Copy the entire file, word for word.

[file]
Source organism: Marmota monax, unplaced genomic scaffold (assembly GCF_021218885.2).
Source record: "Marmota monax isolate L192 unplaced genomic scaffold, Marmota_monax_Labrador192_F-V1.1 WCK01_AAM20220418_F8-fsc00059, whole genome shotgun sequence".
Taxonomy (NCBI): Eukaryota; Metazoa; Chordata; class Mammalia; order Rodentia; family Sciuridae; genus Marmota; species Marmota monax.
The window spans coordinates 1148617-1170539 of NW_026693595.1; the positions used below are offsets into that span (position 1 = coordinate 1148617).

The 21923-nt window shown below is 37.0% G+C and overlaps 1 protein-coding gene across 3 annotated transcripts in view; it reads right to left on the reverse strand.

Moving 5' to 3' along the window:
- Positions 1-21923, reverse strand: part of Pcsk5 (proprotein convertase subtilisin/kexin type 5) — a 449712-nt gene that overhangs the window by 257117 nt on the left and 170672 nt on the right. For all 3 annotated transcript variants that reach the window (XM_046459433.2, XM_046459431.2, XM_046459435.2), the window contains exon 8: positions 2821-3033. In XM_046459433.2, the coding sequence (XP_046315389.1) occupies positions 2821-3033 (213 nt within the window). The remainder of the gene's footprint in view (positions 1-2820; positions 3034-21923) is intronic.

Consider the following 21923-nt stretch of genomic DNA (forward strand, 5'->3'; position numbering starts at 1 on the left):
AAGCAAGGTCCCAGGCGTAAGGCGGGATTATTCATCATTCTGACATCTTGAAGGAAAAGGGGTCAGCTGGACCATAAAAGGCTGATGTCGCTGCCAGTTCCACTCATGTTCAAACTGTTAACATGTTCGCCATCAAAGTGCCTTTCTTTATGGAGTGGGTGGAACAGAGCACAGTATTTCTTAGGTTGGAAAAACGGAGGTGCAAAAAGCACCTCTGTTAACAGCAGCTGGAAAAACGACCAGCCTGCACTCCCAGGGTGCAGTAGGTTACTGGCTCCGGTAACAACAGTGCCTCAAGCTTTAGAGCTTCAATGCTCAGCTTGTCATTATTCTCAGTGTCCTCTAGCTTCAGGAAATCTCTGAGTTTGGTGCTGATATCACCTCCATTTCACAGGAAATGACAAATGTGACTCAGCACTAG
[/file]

Source organism: Marmota monax, unplaced genomic scaffold (assembly GCF_021218885.2).
Source record: "Marmota monax isolate L192 unplaced genomic scaffold, Marmota_monax_Labrador192_F-V1.1 WCK01_AAM20220418_F8-fsc00059, whole genome shotgun sequence".
Taxonomy (NCBI): Eukaryota; Metazoa; Chordata; class Mammalia; order Rodentia; family Sciuridae; genus Marmota; species Marmota monax.
The window spans coordinates 1148617-1170539 of NW_026693595.1; the positions used below are offsets into that span (position 1 = coordinate 1148617).

The 21923-nt window shown below is 37.0% G+C and overlaps 1 protein-coding gene across 3 annotated transcripts in view; it reads right to left on the reverse strand.

Moving 5' to 3' along the window:
- Positions 1-21923, reverse strand: part of Pcsk5 (proprotein convertase subtilisin/kexin type 5) — a 449712-nt gene that overhangs the window by 257117 nt on the left and 170672 nt on the right. For all 3 annotated transcript variants that reach the window (XM_046459433.2, XM_046459431.2, XM_046459435.2), the window contains exon 8: positions 2821-3033. In XM_046459433.2, the coding sequence (XP_046315389.1) occupies positions 2821-3033 (213 nt within the window). The remainder of the gene's footprint in view (positions 1-2820; positions 3034-21923) is intronic.

Consider the following 21923-nt stretch of genomic DNA (forward strand, 5'->3'; position numbering starts at 1 on the left):
AAGCAAGGTCCCAGGCGTAAGGCGGGATTATTCATCATTCTGACATCTTGAAGGAAAAGGGGTCAGCTGGACCATAAAAGGCTGATGTCGCTGCCAGTTCCACTCATGTTCAAACTGTTAACATGTTCGCCATCAAAGTGCCTTTCTTTATGGAGTGGGTGGAACAGAGCACAGTATTTCTTAGGTTGGAAAAACGGAGGTGCAAAAAGCACCTCTGTTAACAGCAGCTGGAAAAACGACCAGCCTGCACTCCCAGGGTGCAGTAGGTTACTGGCTCCGGTAACAACAGTGCCTCAAGCTTTAGAGCTTCAATGCTCAGCTTGTCATTATTCTCAGTGTCCTCTAGCTTCAGGAAATCTCTGAGTTTGGTGCTGATATCACCTCCATTTCACAGGAAATGACAAATGTGACTCAGCACTAG